El Al may find itself on the public market
Theoretically, the ministerial privatization committee is supposed to convene after the Jewish holidays ending this week to discuss El Al's privatization.

The government plan is to divide the sale into several stages. It may begin by selling 49% of the company, then proceeding to sell the remaining government holdings in the company. The state may even float some of the airline's shares on the stock market.

But whatever the government does, it must first ask itself what it would do had El Al been a private company. Chances are, when the crunch came, the government would still bail it out, rather than let it crash.

The American counter-attack on Afghanistan begs a second look at El Al's privatization.

In the past, when regional hostilities explode, foreign airlines stopped all their flights to Israel (during the Gulf War, for example). Only El Al, being the national airline, continued to fly.

What would happen if the owners of a privatized El Al were to halt all flights to and from Israel? Is that conceivable?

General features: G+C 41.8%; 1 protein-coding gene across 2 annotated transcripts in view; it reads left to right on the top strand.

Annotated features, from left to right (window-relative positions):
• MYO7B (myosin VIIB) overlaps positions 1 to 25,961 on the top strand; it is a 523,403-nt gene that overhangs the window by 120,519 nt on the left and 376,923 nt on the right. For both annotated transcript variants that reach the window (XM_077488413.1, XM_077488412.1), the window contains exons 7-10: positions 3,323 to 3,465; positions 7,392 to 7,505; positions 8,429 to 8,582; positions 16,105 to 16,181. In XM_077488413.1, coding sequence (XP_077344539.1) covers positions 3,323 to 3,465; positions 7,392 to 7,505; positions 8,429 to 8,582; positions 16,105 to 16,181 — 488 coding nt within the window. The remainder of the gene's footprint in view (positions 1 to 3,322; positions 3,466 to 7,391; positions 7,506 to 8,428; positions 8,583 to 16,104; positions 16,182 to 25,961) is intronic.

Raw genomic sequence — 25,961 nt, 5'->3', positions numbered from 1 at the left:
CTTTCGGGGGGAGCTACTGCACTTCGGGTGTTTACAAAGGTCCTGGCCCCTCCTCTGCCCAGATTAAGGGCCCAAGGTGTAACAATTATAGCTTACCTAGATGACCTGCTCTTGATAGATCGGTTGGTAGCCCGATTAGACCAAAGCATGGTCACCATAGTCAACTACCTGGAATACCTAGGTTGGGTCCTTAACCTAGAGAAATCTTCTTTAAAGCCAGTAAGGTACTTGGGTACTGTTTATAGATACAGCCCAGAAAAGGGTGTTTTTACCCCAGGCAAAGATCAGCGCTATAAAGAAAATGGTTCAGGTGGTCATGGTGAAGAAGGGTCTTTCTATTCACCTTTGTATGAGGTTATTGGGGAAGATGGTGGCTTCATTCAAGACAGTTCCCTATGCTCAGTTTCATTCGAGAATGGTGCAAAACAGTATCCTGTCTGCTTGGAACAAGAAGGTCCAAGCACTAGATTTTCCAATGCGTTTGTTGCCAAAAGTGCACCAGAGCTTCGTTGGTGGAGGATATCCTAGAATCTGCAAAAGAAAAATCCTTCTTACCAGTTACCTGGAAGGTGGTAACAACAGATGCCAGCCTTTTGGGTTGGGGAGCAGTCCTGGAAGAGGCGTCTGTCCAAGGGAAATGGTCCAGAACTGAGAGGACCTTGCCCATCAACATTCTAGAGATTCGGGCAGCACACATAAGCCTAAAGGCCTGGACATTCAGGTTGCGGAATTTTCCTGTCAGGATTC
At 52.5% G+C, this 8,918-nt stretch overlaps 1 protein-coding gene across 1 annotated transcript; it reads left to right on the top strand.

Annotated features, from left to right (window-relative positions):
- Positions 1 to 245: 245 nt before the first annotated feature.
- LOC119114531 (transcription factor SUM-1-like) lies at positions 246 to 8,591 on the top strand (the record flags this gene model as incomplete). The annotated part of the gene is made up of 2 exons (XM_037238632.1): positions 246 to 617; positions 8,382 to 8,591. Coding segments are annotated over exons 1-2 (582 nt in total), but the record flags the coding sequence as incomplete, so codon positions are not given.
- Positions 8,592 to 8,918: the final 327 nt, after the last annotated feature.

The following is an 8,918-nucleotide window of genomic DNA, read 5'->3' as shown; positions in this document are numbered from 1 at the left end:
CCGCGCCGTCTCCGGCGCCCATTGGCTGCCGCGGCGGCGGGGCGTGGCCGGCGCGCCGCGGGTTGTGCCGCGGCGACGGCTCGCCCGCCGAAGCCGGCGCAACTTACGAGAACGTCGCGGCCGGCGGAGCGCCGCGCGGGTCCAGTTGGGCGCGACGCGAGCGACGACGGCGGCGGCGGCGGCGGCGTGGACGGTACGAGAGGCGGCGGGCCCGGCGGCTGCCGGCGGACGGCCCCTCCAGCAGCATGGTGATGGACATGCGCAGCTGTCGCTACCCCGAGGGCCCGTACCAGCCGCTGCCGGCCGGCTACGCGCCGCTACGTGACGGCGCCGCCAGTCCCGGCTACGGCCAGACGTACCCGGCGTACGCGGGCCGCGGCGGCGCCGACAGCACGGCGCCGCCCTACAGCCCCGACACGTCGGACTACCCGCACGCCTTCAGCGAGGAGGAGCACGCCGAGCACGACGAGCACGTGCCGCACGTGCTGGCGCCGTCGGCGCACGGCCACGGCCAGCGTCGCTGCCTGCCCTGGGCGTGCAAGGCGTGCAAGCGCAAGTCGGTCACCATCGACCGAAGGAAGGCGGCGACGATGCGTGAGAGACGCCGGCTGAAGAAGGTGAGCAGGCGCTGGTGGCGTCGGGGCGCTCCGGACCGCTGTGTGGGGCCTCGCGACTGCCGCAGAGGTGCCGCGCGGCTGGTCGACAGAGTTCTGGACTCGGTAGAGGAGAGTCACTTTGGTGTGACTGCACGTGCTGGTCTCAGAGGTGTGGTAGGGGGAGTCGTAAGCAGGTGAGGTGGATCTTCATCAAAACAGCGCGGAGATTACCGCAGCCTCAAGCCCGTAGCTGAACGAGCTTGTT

Golden share protection
That could be prevented if the government keeps the golden share. This share would ensure El Al continues to operate as an Israeli firm, subject to Israeli law, including the one that says equipment can be recruited for defense.

Retaining a golden share would also ensure that flight and operation capacity, of passengers and cargo, does not drop below a certain level, and that elements hostile towards Israel do not become substantial shareholders in the company.

Golden share protection is an accepted means of operation, though it does create certain limitations for the new owners.

But in any case, potential investors could worry that the limitations imposed by the golden share are more burdensome than they really are, which could lower the airline's price.

The trend-setter?